• 6 Defendant also argues that the prosecutor made improper inflammatory remarks in his closing argument which were unfounded in fact or law. Specifically, defendant contends that the prosecution told the jury that defense counsel was trying to make a criminal out of Byrne and that a verdict of not guilty would label Byrne a criminal. Defendant's argument is unpersuasive. Defendant testified that Byrne assaulted him with a lead paper weight and that he acted in self-defense. The State sought to prove that defendant was the attacker. The jury thus had the burden of determining whether Byrne was murdered or had provoked the fatal struggle. The prosecutor's argument was simply directed to these conflicting aspects and was proper.
Defendant also argues that the prosecutor improperly interjected his personal opinion of defendant's guilt:
"* * * Could have all of that happened the way he told you in that small cab? I don't think so, * * *."
"* * * I don't think the guilt of Mr. Goolsby comes in this case, not only from Curtis James, * * *"
"No problem with Caruso's [a defense witness] testimony, I don't think. * * *"
"I will tell you what. This is a murder and nothing Mr. Goolsby lied about from that stand can change the facts of that charge, can change the evidence."
"* * * I think that shows the kind of guy we are dealing with. * * *"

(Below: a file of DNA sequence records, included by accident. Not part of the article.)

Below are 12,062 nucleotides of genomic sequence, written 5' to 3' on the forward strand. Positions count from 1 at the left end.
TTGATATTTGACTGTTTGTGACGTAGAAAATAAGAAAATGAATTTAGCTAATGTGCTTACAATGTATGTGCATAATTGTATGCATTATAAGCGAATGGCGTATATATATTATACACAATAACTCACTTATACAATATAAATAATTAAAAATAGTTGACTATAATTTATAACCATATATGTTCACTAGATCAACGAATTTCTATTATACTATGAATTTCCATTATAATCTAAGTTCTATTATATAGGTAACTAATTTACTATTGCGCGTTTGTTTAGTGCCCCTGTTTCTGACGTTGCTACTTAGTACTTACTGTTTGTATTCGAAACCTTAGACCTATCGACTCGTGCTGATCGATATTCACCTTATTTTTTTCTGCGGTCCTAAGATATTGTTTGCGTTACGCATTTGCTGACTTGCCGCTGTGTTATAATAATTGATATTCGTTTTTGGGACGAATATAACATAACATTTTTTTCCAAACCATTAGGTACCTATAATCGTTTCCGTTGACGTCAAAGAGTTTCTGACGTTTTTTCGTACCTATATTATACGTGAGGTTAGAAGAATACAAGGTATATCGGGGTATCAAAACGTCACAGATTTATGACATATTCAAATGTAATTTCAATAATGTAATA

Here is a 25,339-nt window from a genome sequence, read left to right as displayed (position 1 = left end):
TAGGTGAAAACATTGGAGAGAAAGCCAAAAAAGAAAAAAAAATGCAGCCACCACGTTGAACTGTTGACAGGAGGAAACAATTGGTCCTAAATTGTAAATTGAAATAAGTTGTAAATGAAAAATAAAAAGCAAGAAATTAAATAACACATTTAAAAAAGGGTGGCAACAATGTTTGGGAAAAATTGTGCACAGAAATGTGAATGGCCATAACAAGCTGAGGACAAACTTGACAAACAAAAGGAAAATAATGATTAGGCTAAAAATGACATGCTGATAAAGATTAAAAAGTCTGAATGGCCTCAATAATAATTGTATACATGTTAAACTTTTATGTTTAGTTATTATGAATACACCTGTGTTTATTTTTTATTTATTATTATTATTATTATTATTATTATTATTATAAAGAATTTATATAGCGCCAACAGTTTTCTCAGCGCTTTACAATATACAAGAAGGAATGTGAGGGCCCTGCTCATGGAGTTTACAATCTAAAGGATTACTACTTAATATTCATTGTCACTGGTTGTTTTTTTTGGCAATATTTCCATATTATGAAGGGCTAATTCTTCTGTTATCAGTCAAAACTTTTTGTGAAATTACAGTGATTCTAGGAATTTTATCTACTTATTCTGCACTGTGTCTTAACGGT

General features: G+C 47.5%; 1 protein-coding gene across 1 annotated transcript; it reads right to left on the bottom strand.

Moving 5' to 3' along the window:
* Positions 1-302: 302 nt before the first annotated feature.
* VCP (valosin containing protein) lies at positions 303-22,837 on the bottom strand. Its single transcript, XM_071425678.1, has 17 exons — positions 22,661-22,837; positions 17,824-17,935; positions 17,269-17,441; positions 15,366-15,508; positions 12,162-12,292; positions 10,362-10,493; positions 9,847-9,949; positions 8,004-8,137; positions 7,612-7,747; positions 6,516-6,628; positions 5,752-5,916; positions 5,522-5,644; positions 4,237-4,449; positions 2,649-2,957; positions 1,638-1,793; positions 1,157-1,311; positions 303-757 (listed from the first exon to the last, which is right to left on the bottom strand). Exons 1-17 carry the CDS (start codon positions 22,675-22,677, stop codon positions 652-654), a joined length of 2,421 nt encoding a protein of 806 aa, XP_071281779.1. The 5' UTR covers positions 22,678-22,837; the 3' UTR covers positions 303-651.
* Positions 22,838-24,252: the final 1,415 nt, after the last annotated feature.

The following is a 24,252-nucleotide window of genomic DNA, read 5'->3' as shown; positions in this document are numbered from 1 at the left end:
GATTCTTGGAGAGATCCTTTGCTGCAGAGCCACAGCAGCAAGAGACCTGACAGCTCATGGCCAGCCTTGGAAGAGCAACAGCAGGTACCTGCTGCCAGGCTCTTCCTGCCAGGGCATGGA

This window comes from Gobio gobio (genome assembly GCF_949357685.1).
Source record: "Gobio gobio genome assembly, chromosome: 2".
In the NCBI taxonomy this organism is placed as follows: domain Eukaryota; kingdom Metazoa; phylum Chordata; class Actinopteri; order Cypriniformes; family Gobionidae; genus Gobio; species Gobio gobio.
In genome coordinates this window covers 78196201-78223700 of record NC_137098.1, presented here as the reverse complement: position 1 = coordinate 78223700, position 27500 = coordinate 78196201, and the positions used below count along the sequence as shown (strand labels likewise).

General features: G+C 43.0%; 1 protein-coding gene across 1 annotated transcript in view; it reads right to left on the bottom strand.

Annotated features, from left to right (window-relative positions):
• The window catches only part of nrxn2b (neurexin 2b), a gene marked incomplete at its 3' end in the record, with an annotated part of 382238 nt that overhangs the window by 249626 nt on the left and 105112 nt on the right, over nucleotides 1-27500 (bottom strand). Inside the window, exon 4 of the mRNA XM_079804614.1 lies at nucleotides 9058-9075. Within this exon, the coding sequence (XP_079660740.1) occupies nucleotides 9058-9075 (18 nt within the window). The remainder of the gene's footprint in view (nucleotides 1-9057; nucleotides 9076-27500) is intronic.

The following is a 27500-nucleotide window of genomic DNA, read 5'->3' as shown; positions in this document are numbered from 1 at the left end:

"I will be frank with you. This to my mind, based on the evidence, is no classic robbery case. I have no doubt * * *"
"* * * I'll be damned if I'll call them superficial wounds. * * *"
"* * * What I am saying to you, I think this is what the evidence indicates, * * *."
While a prosecutor may not offer a purely personal opinion of the guilt of the accused, it is proper for him to argue or express his opinion that the accused is guilty where that opinion is based solely on the evidence. (People v. Prim (1972), 53 Ill.2d 62, 77, 289 N.E.2d 601, 610, cert. denied, 412 U.S. 918; People v. Jackson (1966), 35 Ill.2d 162, 220 N.E.2d 229, cert. denied, 393 U.S. 942; People v. Williams (1962), 26 Ill.2d 190, 193, 186 N.E.2d 353, 356.) From our examination of the record, it is apparent that in each of the above instances the arguments made were founded on the evidence and were not expressions of purely personal opinions.
• 7 Defendant also contends that the prosecutor improperly made personal attacks on defense counsel. After reviewing the record, we consider this argument unsupported. The remarks objected to were in answer to the final argument made by defense counsel. They did not accuse defense counsel of conspiring with defendant to contrive a defense (People v. Farmer (1963), 28 Ill.2d 521, 192 N.E.2d 916; People v. Freedman (1954), 4 Ill.2d 414, 123 N.E.2d 317) nor that defense counsel was attempting to free defendant by trickery (People v. Gilyard (1970), 124 Ill. App.2d 95, 260 N.E.2d 364, cert. denied, 402 U.S. 911); nor did they concern matters not in evidence. On the record before us, we find that they were not prejudicial. People v. Kostos (1961), 21 Ill.2d 496, 498, 173 N.E.2d 466, 468; People v. Carr (1969), 114 Ill. App.2d 370, 252 N.E.2d 912.
Defendant further contends that the prosecutor improperly argued that the burden was upon defendant to prove his innocence. Defendant relies upon two statements:
"* * * The story that Mr. Goolsby told, and Mr. Menaker [defense counsel] hasn't even stood by, he says, we don't have to prove anything and we didn't prove anything to you, don't blame us, they have to prove it."